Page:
When The Yen Was A Last Resort Safety Bid, You Know It Was Bad

When The Yen Was A Last Resort Safety Bid, You Know It Was Bad

Tyler Durden’s pictureSubmitted by Tyler Durden on 08/28/2015 14:23 -0400

Submitted by Jeffrey Snider via Alhambra Investment Partners,

It looks like the reversal of Monday’s dramatic and frightful liquidation has held and gained in the past few days. From that we can infer, of only the near-term, that those forced repositions were enough to square the liquidity imbalance from the latest “dollar” run. The two words are related not just in a common semantic root, as liquidations are the necessary condition of illiquidity where base financial conditions are detrimentally misaligned. Every panic that has ever existed is in one form or another a systemic of near-systemic liquidation of financial positions in favor of present claims in the face of indiscriminately redirected basis (typically implosive). Even wholesale “supply” complications don’t change that but only perhaps enhance the instability of the reversions since there is no obvious and clear mechanical means (what is being converted to what? We know what is being redirected as a result, but that is derivative to the actual seeds of disruption deep within the aggregate eurodollar inner workings) to interpret the size and reach of the reversal.

The difference between such a liquidity “event” and full-blown crash is simply one of magnitude on both sides: gaping liquidity supply which forces disorderly, widespread and momentous squaring to some greatly diminished settled state. The relative degree of chaos is just the last resort method of that realignment.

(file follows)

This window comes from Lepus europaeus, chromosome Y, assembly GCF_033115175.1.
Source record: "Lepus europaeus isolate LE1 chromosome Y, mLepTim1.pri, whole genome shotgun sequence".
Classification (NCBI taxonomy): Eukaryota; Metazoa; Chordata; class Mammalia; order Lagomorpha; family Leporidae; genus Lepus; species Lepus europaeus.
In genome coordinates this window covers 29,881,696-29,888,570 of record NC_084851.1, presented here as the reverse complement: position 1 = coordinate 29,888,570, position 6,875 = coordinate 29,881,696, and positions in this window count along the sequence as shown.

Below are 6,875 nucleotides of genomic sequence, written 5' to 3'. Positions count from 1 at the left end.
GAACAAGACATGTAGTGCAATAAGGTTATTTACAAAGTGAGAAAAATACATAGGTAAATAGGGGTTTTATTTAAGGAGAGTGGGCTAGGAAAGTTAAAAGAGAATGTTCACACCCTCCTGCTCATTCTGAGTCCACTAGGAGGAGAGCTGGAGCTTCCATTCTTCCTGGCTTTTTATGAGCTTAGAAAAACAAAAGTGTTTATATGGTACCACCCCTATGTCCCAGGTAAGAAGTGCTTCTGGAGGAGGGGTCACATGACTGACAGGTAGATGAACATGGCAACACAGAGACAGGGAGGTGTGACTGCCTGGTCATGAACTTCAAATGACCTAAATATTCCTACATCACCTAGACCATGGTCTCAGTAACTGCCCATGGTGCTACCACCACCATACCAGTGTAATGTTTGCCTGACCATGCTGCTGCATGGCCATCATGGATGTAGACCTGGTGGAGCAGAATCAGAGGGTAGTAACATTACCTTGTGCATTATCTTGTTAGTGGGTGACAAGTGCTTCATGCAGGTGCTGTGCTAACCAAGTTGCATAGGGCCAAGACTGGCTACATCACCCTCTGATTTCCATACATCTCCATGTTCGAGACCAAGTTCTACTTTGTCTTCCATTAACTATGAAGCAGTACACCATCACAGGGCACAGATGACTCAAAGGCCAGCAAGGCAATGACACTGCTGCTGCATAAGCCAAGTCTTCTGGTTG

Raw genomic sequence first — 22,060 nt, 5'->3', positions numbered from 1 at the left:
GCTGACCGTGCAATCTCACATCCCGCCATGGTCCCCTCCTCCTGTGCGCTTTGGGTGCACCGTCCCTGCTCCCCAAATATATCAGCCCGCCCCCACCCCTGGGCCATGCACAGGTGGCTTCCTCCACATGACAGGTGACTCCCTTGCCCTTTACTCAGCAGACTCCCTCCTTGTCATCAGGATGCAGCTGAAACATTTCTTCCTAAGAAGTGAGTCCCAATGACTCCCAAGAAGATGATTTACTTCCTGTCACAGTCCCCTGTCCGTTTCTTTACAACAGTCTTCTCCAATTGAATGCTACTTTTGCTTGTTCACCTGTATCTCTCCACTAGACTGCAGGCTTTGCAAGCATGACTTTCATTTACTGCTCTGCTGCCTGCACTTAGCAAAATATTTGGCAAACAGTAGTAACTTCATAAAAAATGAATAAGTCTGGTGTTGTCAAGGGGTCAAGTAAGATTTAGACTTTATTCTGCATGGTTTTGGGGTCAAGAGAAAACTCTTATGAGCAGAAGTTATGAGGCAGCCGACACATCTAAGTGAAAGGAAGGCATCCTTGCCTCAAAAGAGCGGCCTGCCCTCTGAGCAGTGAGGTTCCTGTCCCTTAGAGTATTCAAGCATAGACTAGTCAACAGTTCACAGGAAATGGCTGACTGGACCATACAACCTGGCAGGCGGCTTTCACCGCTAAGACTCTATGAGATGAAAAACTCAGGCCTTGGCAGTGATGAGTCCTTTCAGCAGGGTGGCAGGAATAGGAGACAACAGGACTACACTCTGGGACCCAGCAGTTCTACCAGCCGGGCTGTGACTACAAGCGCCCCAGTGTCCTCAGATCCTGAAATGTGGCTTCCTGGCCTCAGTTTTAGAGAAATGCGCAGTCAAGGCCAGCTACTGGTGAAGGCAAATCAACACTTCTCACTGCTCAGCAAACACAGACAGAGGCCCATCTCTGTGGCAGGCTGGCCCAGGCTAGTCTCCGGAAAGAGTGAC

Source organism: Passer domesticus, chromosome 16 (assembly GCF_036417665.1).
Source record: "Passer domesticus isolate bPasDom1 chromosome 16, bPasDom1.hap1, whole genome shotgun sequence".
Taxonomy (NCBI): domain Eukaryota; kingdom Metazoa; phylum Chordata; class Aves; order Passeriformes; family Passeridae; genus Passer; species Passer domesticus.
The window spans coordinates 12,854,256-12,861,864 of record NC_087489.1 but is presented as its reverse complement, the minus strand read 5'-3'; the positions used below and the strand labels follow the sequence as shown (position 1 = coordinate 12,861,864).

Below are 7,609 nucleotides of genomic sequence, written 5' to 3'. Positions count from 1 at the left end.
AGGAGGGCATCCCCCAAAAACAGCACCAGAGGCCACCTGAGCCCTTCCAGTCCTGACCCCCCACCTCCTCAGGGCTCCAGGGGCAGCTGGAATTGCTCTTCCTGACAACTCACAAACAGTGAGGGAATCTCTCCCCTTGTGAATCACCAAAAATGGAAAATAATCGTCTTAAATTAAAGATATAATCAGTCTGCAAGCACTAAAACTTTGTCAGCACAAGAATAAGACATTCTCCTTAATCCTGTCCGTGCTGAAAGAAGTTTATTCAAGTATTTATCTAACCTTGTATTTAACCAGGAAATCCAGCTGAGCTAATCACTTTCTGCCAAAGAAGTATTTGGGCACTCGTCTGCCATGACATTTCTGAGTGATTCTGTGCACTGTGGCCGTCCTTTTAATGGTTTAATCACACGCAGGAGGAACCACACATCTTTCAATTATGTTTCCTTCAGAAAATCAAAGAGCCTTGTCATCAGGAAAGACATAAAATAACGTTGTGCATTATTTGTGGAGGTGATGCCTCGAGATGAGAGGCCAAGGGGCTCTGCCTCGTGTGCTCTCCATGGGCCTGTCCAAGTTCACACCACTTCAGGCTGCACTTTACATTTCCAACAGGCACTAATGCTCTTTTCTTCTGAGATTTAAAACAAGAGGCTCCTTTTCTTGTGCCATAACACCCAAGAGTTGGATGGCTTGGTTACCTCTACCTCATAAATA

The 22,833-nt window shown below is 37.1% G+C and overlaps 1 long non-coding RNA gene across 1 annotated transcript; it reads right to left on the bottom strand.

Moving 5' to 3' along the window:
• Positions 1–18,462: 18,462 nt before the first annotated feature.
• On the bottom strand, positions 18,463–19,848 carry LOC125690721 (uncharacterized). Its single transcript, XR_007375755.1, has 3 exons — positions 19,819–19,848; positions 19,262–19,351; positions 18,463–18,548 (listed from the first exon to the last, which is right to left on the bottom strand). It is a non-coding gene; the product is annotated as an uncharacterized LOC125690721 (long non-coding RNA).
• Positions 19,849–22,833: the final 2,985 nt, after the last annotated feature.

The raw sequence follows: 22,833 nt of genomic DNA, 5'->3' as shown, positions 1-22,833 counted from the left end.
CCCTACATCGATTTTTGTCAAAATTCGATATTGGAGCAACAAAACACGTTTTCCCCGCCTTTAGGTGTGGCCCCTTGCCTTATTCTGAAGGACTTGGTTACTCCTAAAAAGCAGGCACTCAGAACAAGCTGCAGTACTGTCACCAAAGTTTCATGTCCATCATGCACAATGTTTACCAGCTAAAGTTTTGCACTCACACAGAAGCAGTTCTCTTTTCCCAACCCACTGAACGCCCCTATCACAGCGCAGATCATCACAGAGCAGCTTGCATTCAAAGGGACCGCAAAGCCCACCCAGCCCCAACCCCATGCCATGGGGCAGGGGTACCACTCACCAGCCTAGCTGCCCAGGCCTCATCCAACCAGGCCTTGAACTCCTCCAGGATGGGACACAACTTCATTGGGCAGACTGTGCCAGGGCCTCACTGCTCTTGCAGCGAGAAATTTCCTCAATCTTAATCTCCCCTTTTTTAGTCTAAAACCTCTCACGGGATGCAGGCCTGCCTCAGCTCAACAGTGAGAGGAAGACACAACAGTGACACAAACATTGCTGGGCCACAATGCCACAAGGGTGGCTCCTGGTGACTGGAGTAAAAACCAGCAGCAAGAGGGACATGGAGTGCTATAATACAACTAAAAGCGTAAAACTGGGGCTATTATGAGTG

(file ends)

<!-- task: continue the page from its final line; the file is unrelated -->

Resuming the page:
Given the widespread nature of this latest disturbance, and especially the appearance of a broad-based fear bid (gold, franc and, actually, yen), this was the most disruptive to date; the larger the run the greater the liquidation, and the more raw fear focused on stark hedging, necessary to accomplish its end. Obviously, given that near-term end, the dominant, conventional position remains that there is nothing wrong except specific problems here and there. The state of denial survives as connecting the continuous ripples of liquidiations to a unified and decaying foundation is too far outside recency bias. The fact remains, however, that the next one continues to be bigger and sharper than the last.

It goes until the “big one” shows up “out of nowhere” because everyone studiously ignores these events as if they can’t possibly be what they so obviously are: continued warnings. This week’s GDP report truly won’t help because it seems to confirm the status quo even though it contains the seeds (inventory) of the big part of any contraction that may yet come; to which GDP hasn’t been close to the mark in the face of all the other accounts. Anything comforting is still acceptable to the backward base case; anomalies are still taken as discrete anomalies no matter how frequent and regular, and very much linked; all those do is tighten the grip of self-delusion.

Until the dominant dynamic changes, the “dollar”, we should keep going until these warnings stop being warnings and start being “it.” It is impossible to say what the final turn will be, as you can’t predict the level of “necessary” liquidations going too far because liquidity supply is totally hidden and derivative. The fact that one central bank after another continues to fall victim to the same connecting degeneration is cause for still deeper pause and reassessment, but that isn’t any fun for the bull bubble and the “easy money” mindset. In any case, when the yen functions as the last resort bid of safety, you can pretty well assess just how messed up everything got – and start to make some determination about just how close to the precipice.

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